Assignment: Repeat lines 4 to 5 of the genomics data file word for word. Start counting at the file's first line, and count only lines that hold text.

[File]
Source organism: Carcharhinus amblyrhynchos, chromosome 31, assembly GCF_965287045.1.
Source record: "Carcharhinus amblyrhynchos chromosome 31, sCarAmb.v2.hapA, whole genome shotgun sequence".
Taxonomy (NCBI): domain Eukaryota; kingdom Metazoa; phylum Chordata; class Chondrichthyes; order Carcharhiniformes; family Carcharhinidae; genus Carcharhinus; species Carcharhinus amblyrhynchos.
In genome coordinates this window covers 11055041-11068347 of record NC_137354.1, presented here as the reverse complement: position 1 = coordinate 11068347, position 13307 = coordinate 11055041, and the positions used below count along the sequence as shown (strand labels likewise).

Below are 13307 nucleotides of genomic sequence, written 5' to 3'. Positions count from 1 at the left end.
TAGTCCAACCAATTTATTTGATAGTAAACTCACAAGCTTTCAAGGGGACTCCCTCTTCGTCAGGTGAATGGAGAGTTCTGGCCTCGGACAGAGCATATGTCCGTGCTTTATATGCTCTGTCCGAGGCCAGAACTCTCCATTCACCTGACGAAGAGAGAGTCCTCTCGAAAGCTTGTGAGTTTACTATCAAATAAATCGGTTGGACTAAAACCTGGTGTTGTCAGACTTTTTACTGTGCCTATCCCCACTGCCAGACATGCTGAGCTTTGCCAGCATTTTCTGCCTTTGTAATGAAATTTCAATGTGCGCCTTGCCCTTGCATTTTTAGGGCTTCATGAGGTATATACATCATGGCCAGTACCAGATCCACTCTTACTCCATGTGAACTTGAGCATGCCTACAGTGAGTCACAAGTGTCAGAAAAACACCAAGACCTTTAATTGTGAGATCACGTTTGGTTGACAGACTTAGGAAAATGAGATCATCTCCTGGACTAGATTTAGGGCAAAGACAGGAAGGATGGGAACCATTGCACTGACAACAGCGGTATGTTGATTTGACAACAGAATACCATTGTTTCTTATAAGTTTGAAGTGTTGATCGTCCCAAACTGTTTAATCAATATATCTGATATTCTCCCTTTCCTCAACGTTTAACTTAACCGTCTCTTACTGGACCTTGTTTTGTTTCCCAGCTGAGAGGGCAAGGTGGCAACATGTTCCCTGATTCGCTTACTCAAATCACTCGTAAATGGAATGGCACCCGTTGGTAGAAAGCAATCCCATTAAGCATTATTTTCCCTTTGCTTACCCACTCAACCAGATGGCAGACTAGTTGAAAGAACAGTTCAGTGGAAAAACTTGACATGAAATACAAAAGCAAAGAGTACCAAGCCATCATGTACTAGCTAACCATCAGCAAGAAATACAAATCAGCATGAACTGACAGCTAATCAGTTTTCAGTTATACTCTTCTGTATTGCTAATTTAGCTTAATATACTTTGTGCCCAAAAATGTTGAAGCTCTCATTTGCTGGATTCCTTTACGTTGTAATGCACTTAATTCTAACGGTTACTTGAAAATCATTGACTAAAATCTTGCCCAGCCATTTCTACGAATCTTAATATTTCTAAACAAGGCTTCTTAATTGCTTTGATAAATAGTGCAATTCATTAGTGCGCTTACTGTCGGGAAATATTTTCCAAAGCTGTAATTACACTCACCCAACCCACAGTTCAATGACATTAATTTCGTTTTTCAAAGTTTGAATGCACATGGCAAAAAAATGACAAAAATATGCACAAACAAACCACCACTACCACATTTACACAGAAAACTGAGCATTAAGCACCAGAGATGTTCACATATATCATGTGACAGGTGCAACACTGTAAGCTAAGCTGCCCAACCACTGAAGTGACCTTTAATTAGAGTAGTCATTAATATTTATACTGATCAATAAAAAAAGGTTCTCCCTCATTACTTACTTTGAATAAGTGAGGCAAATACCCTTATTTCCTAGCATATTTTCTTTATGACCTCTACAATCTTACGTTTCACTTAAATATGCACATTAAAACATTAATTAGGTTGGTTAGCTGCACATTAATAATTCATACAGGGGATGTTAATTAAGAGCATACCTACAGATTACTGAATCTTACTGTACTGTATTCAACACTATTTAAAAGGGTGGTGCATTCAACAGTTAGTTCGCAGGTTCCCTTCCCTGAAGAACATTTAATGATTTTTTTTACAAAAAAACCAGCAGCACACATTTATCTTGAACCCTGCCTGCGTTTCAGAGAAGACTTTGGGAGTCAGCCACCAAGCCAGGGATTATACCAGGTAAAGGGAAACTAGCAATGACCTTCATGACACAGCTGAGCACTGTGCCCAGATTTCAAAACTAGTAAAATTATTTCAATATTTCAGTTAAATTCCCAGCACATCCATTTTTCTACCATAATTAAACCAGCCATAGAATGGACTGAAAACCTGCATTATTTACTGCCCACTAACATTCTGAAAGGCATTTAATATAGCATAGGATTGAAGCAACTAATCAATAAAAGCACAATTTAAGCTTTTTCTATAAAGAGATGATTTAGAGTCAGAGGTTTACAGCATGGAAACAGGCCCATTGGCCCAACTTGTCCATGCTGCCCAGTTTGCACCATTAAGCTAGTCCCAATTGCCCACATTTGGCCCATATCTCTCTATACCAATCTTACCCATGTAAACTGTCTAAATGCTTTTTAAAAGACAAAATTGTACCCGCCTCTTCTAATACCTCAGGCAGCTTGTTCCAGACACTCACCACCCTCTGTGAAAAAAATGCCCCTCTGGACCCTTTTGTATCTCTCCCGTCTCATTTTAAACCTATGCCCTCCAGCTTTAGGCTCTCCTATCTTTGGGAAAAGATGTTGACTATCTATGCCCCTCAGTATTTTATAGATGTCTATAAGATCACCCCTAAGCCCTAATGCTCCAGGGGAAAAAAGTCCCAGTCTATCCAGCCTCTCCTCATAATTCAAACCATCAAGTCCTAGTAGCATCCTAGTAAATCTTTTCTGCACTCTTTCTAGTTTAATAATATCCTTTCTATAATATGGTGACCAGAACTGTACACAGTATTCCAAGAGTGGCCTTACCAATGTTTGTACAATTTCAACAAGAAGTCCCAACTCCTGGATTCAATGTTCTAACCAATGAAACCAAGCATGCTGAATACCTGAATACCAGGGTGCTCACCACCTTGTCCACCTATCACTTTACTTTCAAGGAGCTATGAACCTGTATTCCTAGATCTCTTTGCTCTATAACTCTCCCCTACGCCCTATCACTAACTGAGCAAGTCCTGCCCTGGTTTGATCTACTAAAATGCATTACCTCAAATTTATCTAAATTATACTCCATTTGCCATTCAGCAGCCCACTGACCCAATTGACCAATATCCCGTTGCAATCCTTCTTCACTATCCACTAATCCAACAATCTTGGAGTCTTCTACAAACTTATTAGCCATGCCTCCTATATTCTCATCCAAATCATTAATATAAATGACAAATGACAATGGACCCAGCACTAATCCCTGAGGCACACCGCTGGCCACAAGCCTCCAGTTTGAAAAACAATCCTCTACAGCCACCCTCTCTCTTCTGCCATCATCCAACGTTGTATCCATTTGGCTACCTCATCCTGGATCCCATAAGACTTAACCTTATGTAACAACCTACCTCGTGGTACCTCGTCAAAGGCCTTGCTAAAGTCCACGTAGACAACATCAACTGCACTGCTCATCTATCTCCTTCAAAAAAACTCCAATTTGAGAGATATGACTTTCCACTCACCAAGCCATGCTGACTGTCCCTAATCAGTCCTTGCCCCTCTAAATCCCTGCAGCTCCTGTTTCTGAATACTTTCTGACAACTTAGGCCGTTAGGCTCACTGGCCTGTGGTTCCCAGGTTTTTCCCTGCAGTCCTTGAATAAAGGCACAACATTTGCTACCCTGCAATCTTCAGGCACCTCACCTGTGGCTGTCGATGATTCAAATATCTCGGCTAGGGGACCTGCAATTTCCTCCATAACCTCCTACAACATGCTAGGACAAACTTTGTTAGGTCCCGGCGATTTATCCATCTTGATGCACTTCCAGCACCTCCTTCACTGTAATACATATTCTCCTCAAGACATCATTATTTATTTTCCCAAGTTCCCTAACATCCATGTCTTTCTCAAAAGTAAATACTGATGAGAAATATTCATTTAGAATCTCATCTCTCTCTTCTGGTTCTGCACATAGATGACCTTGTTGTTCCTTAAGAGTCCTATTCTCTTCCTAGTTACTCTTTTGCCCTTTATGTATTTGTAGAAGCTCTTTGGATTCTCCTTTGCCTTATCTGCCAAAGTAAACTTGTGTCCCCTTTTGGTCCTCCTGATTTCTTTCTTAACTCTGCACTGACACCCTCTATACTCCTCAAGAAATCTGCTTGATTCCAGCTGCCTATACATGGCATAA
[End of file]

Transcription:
In genome coordinates this window covers 11055041-11068347 of record NC_137354.1, presented here as the reverse complement: position 1 = coordinate 11068347, position 13307 = coordinate 11055041, and the positions used below count along the sequence as shown (strand labels likewise).

Below are 13307 nucleotides of genomic sequence, written 5' to 3'. Positions count from 1 at the left end.